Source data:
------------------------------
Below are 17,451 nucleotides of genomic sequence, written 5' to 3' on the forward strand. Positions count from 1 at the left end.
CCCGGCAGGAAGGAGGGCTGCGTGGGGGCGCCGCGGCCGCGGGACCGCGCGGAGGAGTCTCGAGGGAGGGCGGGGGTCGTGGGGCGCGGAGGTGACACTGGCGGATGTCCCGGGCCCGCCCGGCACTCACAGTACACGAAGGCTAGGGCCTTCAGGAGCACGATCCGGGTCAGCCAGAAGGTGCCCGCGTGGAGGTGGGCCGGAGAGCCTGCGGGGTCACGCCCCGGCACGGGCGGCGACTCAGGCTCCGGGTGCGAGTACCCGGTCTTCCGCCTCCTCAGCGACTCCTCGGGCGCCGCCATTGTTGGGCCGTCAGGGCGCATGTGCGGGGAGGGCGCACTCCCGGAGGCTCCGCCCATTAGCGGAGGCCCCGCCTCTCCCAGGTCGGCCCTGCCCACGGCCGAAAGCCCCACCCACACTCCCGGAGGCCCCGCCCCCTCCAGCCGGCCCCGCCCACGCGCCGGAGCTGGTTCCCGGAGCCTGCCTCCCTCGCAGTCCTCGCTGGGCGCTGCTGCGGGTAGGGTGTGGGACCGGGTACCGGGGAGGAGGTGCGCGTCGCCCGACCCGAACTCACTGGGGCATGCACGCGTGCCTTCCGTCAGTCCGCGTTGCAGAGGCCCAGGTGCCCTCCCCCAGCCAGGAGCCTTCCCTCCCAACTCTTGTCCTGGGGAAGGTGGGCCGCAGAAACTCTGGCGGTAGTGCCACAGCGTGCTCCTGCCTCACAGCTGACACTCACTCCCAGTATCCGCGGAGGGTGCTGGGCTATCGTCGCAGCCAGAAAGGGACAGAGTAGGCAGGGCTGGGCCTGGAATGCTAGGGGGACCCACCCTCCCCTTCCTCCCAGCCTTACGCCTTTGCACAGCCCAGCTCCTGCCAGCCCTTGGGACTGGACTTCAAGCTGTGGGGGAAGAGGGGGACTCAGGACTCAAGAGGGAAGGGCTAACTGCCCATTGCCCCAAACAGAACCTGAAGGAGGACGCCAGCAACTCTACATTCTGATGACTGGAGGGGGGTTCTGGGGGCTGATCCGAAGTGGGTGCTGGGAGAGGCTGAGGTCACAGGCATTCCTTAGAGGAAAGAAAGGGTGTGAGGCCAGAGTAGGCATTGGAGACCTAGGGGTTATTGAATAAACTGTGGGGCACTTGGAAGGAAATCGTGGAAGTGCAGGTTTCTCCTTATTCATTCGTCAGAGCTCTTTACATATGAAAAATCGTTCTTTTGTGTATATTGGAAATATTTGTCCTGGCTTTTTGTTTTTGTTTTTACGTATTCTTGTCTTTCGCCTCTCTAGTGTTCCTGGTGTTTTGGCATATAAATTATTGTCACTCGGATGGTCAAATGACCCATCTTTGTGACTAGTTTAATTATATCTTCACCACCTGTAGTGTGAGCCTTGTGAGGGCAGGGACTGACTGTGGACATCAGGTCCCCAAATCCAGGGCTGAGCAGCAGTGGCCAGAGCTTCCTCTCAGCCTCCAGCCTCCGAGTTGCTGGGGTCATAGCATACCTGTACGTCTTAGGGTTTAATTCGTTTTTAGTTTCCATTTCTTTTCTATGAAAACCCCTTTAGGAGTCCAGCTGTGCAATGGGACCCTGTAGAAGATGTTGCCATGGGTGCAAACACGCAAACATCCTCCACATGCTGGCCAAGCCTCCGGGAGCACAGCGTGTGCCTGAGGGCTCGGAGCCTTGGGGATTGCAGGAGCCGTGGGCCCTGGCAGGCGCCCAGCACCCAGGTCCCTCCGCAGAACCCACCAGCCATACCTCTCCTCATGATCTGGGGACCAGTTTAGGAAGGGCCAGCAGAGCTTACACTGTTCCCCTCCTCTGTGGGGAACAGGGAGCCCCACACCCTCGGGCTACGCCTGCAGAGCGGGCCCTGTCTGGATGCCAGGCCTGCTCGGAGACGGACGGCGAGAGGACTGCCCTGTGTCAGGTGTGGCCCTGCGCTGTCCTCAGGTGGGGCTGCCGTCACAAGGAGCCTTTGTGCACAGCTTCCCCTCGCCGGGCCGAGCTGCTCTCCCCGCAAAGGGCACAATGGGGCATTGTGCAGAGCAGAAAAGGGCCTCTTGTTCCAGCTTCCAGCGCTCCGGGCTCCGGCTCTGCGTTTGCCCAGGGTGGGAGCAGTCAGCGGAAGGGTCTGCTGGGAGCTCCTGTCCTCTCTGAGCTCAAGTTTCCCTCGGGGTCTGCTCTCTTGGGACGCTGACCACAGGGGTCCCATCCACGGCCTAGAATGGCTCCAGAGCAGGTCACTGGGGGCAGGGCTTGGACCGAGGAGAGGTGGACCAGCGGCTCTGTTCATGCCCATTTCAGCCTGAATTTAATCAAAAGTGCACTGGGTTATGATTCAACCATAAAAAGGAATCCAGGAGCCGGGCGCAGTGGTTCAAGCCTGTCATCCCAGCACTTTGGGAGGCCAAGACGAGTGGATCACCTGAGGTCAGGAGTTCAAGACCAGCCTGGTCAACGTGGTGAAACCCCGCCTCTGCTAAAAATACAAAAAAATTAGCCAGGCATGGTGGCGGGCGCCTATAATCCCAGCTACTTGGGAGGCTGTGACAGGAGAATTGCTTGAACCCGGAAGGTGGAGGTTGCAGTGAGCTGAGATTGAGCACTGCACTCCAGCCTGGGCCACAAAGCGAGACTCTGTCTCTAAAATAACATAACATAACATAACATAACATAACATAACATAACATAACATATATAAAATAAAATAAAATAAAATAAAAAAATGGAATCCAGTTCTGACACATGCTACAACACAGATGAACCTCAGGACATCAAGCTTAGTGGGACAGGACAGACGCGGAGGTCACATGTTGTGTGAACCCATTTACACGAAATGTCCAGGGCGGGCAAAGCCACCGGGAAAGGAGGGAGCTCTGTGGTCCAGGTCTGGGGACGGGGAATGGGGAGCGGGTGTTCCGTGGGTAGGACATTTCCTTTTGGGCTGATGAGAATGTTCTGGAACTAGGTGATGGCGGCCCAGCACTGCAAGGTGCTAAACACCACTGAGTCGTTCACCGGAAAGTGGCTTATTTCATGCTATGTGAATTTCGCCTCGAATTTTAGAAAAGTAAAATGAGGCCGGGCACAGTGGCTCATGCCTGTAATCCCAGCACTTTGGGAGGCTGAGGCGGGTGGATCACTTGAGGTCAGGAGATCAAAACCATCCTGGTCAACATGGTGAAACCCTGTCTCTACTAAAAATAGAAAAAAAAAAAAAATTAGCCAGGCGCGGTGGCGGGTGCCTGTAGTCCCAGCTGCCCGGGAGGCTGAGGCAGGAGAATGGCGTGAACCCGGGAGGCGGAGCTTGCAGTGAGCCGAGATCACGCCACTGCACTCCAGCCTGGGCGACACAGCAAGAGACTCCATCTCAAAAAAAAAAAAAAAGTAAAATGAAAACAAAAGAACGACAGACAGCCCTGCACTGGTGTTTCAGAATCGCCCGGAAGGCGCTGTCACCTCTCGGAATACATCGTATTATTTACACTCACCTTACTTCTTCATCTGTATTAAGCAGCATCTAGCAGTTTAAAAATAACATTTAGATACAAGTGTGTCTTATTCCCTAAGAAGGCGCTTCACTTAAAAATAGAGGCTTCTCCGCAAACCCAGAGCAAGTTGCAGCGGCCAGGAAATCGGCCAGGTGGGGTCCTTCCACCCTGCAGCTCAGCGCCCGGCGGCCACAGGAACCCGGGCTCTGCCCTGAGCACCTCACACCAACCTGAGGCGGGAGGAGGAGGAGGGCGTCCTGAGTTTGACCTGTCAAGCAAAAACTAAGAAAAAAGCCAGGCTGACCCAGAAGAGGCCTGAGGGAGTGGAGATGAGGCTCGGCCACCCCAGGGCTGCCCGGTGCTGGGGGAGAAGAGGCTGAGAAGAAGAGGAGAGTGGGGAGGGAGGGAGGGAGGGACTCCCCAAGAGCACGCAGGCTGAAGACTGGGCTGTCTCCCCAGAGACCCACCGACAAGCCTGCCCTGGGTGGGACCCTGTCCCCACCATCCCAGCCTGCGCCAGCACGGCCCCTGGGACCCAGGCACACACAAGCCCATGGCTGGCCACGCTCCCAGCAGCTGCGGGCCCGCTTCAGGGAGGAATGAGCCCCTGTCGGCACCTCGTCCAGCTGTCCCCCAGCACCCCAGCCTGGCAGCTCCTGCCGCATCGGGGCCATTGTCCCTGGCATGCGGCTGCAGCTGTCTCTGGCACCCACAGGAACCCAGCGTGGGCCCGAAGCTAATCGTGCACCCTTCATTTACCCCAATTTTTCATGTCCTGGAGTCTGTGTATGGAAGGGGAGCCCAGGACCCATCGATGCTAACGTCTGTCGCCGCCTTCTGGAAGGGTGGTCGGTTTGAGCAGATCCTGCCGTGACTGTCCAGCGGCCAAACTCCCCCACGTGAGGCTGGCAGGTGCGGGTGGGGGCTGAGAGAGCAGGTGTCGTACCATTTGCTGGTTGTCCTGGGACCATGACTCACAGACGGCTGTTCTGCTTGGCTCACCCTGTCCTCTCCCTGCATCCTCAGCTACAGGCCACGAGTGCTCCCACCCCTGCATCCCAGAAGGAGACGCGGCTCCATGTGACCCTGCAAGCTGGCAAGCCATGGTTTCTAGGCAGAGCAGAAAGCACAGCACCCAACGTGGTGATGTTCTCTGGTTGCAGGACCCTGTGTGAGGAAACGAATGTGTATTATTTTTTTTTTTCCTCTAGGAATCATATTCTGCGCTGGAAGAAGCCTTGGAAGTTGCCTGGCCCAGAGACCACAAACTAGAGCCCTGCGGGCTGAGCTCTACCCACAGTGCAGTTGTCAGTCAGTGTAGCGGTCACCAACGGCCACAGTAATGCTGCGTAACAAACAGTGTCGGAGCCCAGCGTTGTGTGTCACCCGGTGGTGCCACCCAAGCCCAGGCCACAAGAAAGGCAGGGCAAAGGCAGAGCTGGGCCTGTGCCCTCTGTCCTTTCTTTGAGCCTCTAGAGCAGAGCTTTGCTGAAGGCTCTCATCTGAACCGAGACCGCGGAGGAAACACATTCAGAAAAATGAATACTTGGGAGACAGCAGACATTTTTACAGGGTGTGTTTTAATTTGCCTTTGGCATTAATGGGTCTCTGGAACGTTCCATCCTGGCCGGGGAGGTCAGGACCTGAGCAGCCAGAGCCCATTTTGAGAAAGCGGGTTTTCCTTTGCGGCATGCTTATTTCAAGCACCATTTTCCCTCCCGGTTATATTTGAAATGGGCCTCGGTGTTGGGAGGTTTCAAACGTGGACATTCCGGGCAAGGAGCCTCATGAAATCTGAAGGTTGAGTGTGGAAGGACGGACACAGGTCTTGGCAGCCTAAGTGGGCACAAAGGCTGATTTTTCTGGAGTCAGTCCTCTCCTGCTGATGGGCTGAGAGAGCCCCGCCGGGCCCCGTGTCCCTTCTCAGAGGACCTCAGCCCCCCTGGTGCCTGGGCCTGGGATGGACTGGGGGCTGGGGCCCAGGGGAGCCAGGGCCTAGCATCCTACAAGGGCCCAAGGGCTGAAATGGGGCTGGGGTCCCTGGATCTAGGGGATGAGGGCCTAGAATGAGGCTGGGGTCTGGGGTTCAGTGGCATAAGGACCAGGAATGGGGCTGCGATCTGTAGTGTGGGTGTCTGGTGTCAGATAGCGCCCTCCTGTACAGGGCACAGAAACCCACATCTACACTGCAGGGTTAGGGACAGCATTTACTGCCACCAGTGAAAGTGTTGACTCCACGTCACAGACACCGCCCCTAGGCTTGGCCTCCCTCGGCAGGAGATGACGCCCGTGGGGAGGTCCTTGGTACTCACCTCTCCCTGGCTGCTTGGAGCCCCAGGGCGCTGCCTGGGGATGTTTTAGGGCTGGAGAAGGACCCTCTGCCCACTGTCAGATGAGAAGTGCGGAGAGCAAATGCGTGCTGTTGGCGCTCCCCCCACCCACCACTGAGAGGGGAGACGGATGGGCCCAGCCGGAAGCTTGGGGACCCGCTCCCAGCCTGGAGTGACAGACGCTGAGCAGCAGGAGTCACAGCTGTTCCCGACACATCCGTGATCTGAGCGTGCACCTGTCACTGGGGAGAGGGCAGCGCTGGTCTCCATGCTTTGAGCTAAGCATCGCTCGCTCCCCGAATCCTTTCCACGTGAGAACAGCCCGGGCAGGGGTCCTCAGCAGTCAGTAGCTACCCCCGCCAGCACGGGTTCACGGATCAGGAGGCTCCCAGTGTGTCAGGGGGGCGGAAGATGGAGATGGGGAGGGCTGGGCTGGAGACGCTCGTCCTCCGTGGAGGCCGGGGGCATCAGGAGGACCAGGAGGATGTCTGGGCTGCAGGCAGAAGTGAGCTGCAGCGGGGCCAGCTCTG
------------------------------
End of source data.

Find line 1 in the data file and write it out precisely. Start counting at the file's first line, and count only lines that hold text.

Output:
Below are 17,451 nucleotides of genomic sequence, written 5' to 3' on the forward strand. Positions count from 1 at the left end.